Opportunity rover gets bored of spot it's explored since 2014

NASA moving to 'Perseverance Valley' where we can see Martian erosion in action

The thirteen year-old Opportunity rover is moving on from the region of Mars it's been exploring since 2014.

Opportunity has spent the last 30 months at “Cape Tribulation”, a spot near the rim of the Endeavour Crater. The Cape's yielded all sorts of insights from finds like an outcrop of clay-like minerals and some interesting erosion patterns. It's also been the high point, in terms of altitude, during the rover's wanderings.

NASA now wants to see how things change from up on high to down low, so will send Opportunity down a feature called “Perseverance Valley”. Doing so will give us the chance to guess at whether it was carved by wind – in which case we'll see a chaotic collection of large rocks – or if liquid was involved. The latter would have produced gravel and finer sediments.

“Opportunity has less than four football fields' distance of driving [436 metres] to reach the top of the valley,” NASA says. The valley itself is “about two football fields long [218 metres].”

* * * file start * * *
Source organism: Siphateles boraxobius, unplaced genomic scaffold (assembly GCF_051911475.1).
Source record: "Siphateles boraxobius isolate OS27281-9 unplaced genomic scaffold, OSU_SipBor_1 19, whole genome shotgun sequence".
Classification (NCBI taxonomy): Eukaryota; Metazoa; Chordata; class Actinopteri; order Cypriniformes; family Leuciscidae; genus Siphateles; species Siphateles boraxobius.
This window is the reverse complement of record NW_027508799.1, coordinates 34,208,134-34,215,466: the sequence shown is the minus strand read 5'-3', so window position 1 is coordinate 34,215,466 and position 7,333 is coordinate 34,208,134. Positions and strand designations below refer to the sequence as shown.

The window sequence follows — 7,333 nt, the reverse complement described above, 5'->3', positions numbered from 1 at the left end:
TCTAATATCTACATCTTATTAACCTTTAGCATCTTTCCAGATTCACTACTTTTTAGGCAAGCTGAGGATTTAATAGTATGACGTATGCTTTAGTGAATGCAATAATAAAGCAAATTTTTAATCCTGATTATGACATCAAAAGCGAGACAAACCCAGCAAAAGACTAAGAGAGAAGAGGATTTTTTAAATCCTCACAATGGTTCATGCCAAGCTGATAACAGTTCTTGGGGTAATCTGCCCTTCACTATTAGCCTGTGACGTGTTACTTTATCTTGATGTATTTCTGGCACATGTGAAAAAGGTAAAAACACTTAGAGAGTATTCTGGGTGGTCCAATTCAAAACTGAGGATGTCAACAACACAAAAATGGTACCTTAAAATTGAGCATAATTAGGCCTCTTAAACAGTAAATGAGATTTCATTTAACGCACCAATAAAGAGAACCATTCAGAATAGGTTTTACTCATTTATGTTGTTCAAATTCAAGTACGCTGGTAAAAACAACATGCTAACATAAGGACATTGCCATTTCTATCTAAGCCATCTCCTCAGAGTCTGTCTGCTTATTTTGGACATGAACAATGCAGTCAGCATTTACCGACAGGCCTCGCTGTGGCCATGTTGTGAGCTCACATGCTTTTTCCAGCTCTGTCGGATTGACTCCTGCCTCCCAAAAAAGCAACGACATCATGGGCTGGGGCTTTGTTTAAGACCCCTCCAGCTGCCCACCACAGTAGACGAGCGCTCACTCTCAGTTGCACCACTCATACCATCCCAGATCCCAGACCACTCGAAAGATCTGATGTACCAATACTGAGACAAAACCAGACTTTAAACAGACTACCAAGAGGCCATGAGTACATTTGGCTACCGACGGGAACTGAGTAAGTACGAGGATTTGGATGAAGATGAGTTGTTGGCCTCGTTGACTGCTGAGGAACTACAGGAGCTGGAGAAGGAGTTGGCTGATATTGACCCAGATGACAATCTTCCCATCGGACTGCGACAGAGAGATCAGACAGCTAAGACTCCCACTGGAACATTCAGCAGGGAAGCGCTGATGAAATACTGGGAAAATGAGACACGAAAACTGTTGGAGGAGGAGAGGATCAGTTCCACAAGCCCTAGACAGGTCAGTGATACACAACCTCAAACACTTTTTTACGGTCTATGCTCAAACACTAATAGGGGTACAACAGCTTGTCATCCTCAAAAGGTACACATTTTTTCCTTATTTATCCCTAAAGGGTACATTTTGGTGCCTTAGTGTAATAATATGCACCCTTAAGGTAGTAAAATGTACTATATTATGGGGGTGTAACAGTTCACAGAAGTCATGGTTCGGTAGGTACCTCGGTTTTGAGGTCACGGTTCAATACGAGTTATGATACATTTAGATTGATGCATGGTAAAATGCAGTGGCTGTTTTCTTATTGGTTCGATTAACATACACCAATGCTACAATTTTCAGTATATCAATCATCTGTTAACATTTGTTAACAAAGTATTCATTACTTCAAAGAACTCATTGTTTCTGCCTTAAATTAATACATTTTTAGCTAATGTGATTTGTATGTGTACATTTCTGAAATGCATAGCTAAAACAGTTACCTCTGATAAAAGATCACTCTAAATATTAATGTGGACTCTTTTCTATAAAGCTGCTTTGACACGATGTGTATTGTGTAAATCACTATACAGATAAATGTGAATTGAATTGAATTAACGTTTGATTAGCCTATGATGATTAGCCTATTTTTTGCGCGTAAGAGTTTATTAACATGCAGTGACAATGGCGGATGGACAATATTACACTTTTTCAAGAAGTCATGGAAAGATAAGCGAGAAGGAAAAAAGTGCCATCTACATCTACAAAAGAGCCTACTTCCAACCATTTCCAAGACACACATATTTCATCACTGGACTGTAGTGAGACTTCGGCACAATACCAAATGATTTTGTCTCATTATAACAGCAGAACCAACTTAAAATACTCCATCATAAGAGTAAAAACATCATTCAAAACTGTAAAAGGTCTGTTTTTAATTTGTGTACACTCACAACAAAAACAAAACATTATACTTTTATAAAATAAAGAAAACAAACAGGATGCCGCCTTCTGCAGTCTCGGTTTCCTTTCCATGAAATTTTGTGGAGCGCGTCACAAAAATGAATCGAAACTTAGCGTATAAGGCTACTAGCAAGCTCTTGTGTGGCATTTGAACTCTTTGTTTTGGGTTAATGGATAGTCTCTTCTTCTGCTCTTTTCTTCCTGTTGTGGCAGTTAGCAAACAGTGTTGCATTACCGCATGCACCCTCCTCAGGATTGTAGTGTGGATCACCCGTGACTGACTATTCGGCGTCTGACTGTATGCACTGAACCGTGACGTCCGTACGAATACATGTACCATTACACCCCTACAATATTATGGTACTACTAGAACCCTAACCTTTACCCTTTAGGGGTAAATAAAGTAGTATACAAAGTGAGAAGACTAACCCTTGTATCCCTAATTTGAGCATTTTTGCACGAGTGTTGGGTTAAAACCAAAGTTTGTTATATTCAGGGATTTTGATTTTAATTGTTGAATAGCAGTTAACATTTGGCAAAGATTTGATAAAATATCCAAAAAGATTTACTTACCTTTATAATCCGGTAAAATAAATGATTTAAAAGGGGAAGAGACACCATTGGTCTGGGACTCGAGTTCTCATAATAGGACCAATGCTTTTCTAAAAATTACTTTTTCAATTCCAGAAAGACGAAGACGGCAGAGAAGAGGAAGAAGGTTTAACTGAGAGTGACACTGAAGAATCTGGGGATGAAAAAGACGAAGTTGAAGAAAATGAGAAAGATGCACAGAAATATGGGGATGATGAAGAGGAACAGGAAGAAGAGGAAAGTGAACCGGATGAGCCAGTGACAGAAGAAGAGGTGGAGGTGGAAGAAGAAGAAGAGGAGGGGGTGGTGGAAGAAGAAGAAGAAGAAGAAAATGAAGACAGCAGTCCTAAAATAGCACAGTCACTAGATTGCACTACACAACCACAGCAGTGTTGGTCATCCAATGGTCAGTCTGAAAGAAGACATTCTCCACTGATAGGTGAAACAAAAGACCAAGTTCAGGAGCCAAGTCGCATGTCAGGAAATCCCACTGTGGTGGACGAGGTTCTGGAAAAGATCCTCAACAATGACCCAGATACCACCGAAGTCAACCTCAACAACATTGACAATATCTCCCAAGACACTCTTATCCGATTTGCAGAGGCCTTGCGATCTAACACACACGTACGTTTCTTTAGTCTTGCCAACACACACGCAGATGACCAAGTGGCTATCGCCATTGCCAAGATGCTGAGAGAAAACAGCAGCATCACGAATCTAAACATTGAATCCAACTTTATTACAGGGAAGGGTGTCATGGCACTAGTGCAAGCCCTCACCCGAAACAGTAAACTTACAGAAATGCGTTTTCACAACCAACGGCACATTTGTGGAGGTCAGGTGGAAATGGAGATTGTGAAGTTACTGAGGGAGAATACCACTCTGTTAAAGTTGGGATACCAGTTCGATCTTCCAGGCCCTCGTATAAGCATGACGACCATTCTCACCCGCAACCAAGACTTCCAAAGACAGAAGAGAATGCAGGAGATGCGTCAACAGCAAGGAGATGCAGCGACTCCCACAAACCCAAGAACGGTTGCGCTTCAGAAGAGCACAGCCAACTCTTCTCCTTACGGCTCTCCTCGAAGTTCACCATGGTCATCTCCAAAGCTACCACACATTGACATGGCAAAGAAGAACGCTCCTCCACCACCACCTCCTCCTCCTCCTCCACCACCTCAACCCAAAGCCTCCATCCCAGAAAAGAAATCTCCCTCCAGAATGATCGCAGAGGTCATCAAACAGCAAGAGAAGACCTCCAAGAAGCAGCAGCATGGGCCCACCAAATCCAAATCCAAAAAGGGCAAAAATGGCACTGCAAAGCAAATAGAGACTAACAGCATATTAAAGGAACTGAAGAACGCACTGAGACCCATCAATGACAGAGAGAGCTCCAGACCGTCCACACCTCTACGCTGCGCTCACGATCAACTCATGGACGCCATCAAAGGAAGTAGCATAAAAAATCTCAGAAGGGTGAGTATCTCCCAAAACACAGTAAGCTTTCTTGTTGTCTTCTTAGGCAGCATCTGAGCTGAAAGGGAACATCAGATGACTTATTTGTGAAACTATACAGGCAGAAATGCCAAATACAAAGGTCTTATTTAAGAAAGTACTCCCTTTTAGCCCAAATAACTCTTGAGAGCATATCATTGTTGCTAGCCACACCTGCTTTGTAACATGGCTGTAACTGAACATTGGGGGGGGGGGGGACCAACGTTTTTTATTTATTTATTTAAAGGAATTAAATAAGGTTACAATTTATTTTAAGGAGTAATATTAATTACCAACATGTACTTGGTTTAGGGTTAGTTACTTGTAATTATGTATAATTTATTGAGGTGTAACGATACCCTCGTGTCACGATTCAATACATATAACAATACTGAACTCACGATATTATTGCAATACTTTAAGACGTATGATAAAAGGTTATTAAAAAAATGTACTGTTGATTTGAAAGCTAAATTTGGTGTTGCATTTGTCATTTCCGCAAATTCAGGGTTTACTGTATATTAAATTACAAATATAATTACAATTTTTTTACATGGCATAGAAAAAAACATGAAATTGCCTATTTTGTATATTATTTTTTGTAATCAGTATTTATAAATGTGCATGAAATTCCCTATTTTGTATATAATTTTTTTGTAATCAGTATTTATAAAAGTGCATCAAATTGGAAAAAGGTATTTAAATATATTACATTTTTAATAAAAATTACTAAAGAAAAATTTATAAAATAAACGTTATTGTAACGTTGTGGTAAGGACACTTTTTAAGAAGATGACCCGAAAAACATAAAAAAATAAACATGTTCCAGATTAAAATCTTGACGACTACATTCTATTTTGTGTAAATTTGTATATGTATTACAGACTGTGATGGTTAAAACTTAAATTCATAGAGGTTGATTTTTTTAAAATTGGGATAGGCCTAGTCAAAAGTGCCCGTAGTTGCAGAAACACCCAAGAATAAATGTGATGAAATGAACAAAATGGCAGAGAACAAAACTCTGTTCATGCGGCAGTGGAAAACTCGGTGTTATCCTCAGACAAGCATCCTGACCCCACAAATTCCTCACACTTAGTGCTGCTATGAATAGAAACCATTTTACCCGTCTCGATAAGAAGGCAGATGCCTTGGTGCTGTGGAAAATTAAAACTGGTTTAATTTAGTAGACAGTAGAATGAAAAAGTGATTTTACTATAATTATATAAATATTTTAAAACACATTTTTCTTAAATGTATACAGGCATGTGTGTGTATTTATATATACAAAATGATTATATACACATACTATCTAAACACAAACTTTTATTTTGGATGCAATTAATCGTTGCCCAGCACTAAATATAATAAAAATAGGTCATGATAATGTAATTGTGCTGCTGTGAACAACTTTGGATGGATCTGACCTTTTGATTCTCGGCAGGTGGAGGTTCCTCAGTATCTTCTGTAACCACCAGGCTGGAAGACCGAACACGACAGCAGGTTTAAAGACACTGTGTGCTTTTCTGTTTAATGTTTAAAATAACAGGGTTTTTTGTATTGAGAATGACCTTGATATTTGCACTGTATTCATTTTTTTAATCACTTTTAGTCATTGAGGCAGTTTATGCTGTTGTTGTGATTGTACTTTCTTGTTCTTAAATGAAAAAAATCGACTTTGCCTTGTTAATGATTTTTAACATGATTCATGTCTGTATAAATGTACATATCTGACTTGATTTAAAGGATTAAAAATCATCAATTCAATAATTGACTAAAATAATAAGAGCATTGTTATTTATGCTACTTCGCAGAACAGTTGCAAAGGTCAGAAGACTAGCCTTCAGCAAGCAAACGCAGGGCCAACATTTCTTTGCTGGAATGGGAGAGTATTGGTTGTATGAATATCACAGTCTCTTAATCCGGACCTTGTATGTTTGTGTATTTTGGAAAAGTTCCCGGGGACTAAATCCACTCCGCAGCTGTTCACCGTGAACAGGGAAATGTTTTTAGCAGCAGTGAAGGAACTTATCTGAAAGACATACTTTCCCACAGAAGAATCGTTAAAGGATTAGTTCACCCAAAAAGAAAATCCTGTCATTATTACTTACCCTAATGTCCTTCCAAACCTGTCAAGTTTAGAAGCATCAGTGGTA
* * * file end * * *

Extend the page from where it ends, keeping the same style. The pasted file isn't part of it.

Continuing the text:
It'll take a while to get there: Opportunity has travelled 44.4km during its entire stay on Mars (map of journey here) and just 98 metres in five drives this April. But NASA's thrilled the machine still moves at all as it was expected to run for just three months.

The old probe ain't what he/she/it used to be, though. Its flash memory is now fried so if it doesn't upload images ASAP, its observations are wasted. But NASA's optimistic things will go because Martian dust storm season has passed, taking with it the threat that Opportunity's solar panels won't be able to power the rover. ®

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